• Programs often geared toward younger children
  • Lack of programs designed for adolescents
  • Fewer and fewer for children, youth, and
    families
  • Nonformal learning environments play a critical
    role in the acculturation of immigrant
    adolescents
  • (Skuza, 2003 2005)

10
Whats Up Study in St. Paul
  • Method
  • Written surveys and qualitative semi-structured
    interviews
  • 410 parents and youth participated
  • St. Paul Findings
  • Youth and parents possess a compelling interest
    in higher education and careers
  • Need for non-sports related activities
  • Need for programs designed for adolescents
  • Unlike other communities, parents and young
    people of St. Paul appear to be more strategic
    about the kinds of activities the young people
    are involved in.
  • However, similar to other communities, both
    parents and young people often lack a vision of
    the possibilities for St. Paul.  

11
(No Transcript)
12
What is Urban Youth Lead?
  • Leadership development program
  • Awareness, interaction, becoming
  • Higher education and careers

13
Our Urban Context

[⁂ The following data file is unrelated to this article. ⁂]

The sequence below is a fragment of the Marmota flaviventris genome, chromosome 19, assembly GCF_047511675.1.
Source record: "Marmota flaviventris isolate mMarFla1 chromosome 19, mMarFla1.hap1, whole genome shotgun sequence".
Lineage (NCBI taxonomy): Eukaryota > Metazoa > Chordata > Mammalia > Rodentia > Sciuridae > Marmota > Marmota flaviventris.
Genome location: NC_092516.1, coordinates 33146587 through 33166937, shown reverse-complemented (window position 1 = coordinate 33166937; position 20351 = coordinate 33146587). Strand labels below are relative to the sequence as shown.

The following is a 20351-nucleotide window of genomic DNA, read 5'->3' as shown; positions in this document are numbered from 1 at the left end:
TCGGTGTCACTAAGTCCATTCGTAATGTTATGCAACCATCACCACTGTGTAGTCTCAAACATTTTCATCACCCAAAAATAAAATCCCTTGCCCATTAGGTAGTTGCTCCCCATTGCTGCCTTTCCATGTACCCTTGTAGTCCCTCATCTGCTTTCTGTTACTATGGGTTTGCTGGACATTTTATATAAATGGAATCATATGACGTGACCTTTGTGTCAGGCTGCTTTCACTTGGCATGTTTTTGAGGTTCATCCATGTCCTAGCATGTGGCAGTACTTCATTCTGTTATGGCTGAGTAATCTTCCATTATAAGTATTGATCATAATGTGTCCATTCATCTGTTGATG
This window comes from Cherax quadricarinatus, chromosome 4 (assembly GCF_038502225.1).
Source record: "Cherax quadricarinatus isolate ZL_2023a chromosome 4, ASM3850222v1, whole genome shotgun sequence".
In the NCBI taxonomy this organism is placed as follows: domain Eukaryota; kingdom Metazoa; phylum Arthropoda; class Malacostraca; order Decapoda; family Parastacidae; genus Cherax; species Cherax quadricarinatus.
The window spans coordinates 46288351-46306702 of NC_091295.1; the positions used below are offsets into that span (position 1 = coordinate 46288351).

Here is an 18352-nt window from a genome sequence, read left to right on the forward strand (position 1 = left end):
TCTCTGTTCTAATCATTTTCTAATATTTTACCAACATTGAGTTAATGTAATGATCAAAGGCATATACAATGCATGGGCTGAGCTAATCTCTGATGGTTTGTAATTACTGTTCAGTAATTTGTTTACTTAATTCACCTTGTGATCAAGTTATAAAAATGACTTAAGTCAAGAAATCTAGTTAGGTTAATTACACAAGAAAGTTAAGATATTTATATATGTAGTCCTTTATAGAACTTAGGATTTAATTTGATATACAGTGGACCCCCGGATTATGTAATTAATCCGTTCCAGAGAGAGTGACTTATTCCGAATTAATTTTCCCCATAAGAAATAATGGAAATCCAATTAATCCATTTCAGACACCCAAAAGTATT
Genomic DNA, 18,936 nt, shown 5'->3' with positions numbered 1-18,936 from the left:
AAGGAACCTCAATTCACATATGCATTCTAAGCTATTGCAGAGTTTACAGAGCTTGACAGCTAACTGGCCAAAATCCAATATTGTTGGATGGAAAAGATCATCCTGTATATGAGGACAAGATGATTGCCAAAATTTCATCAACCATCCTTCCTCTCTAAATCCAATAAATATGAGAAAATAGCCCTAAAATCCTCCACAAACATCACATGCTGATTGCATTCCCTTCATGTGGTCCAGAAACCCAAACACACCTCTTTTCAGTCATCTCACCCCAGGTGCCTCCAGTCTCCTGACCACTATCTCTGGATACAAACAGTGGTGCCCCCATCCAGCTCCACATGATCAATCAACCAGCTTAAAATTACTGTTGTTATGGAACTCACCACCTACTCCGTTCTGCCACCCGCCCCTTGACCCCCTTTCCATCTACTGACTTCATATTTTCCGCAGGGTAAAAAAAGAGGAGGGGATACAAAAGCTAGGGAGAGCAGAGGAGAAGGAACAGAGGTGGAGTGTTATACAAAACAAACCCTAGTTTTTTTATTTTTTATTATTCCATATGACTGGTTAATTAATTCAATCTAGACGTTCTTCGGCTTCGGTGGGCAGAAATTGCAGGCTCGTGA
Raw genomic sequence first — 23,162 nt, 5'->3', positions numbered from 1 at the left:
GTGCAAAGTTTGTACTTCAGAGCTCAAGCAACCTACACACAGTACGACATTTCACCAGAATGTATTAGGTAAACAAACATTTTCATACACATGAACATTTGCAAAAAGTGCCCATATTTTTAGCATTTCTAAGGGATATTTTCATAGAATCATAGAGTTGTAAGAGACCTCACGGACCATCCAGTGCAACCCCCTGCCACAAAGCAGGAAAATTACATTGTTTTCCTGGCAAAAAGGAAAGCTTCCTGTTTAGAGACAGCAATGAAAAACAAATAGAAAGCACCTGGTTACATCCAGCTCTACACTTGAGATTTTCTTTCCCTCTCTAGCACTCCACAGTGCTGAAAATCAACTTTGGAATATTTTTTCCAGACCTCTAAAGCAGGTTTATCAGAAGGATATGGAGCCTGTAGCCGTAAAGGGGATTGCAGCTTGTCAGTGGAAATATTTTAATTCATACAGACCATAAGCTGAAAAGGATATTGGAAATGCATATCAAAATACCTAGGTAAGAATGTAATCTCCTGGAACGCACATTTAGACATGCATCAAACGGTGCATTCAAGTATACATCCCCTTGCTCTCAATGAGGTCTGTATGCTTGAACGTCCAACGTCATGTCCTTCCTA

• Minneapolis and St. Paul
  • Largest urban Hmong population in US
  • Largest Somali refugee population in US
  • Latino/a youth are the fastest growing population
  • 66 of school-age students are from low-income
    households
  • Minneapolis has one of the highest literacy rates
  • Programs take place in schools, housing
    complexes, and community centers

14
Our urban approach is influenced by
  • How youth view leadership
  • Paulo Freire facilitating an educational
    process that enables youth to name and craft
    their worlds.
  • Building awareness, interacting, and becoming
  • Organic program development

15
How do youth view leadership?
  • Youth see leadership in a group context where
    all participants contribute and each has a share
    of the overall leadership.
  • Source van Linden, J.A. Fertman, C.I
    (1998). Youth leadership A guide to
    understanding leadership development in
    adolescents. San Francisco, CA Jossey-Bass.

16
Building Awareness
  • Building awareness guides youth through a
    continual process of discovery and exploration
  • Self
  • Community